Evolution of resistance to sulfadoxine-pyrimethamine in Plasmodium falciparum

Gatton, M. L., Martin, L. B. and Cheng, Q. (2004) Evolution of resistance to sulfadoxine-pyrimethamine in Plasmodium falciparum. Antimicrobial Agents and Chemotherapy, 48 6: 2116-2123. doi:10.1128/AAC.48.6.2116-2123.2004

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Author Gatton, M. L.
Martin, L. B.
Cheng, Q.
Title Evolution of resistance to sulfadoxine-pyrimethamine in Plasmodium falciparum
Journal name Antimicrobial Agents and Chemotherapy   Check publisher's open access policy
ISSN 0066-4804
Publication date 2004
Sub-type Article (original research)
DOI 10.1128/AAC.48.6.2116-2123.2004
Open Access Status File (Publisher version)
Volume 48
Issue 6
Start page 2116
End page 2123
Total pages 8
Place of publication Washington, DC, United States
Publisher American Society for Microbiology
Collection year 2004
Language eng
Subject C1
321299 Public Health and Health Services not elsewhere classified
730212 Disease distribution and transmission
Abstract The development of resistance to sulfadoxine-pyrimethamine by Plasmodium parasites is a major problem for the effective treatment of malaria, especially P. falciparum malaria. Although the molecular basis for parasite resistance is known, the factors promoting the development and transmission of these resistant parasites are less clear. This paper reports the results of a quantitative comparison of factors previously hypothesized as important for the development of drug resistance, drug dosage, time of treatment, and drug elimination half-life, with an in-host dynamics model of P. falciparum malaria in a malaria-naive host. The results indicate that the development of drug resistance can be categorized into three stages. The first is the selection of existing parasites with genetic mutations in the dihydrofolate reductase or dihydropteroate synthetase gene. This selection is driven by the long half-life of the sulfadoxine-pyrimethamine combination. The second stage involves the selection of parasites with allelic types of higher resistance within the host during an infection. The timing of treatment relative to initiation of a specific anti-P. falciparum EMP1 immune response is an important factor during this stage, as is the treatment dosage. During the third stage, clinical treatment failure becomes prevalent as the parasites develop sufficient resistance mutations to survive therapeutic doses of the drug combination. Therefore, the model output reaffirms the importance of correct treatment of confirmed malaria cases in slowing the development of parasite resistance to sulfadoxine-pyrimethamine.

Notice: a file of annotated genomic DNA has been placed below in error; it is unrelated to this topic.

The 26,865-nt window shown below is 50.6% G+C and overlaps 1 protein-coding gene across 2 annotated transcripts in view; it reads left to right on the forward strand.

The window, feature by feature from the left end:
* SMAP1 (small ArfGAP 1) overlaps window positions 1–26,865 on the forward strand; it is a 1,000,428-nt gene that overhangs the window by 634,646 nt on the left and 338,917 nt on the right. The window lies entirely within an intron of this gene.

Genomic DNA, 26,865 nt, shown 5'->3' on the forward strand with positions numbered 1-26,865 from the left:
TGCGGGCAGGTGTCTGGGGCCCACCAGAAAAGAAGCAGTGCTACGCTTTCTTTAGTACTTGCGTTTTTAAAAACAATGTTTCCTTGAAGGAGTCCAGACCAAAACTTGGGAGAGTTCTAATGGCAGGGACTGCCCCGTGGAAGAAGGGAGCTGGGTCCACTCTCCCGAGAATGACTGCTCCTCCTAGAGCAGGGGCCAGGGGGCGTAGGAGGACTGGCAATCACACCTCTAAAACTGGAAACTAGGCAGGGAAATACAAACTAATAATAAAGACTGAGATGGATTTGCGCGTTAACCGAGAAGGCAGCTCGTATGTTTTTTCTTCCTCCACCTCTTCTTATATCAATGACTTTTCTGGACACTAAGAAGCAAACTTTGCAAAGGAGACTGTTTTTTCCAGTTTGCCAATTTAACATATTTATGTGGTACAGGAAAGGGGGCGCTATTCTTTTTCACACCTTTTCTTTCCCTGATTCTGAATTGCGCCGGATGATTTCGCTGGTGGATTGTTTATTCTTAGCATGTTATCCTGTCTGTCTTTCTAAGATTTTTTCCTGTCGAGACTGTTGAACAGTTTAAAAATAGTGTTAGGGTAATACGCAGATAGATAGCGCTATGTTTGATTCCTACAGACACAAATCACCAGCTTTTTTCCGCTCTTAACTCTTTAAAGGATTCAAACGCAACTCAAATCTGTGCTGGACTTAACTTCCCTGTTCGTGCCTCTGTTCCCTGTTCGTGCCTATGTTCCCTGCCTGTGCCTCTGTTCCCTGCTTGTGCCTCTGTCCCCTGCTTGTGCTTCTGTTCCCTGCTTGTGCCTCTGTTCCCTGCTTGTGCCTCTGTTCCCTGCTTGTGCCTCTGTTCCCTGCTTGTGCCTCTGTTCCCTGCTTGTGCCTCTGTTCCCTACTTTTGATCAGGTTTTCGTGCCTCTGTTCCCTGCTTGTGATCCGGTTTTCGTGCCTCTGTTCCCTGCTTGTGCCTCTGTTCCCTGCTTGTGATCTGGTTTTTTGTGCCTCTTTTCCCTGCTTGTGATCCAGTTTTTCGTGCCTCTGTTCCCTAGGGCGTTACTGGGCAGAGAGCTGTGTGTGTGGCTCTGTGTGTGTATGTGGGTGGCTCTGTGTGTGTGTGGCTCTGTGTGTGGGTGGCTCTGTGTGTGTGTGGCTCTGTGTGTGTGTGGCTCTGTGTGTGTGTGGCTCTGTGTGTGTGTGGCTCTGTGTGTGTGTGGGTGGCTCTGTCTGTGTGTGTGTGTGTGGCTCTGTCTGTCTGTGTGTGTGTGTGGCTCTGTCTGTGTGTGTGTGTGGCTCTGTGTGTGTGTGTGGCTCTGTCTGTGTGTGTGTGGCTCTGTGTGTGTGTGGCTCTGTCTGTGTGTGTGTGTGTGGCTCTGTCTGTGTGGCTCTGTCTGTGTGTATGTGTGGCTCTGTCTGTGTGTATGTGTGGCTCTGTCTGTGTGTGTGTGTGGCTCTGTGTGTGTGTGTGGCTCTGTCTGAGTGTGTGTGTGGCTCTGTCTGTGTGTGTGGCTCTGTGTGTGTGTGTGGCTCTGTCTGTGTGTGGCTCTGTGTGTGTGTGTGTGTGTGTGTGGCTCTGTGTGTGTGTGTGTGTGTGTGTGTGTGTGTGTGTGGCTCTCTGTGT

Keyword Microbiology
Pharmacology & Pharmacy
Thymidylate Synthase Gene
In-vivo Resistance
Dihydrofolate-reductase
Dihydropteroate Synthetase
Malaria Parasites
Drug-resistance
Sequence Variations
Molecular-basis
Dhps Genes
Vitro
Q-Index Code C1

Document type: Journal Article
Sub-type: Article (original research)
Collections: 2005 Higher Education Research Data Collection
School of Information Technology and Electrical Engineering Publications
 
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Citation counts: TR Web of Science Citation Count  Cited 29 times in Thomson Reuters Web of Science Article | Citations
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Created: Wed, 15 Aug 2007, 05:19:57 EST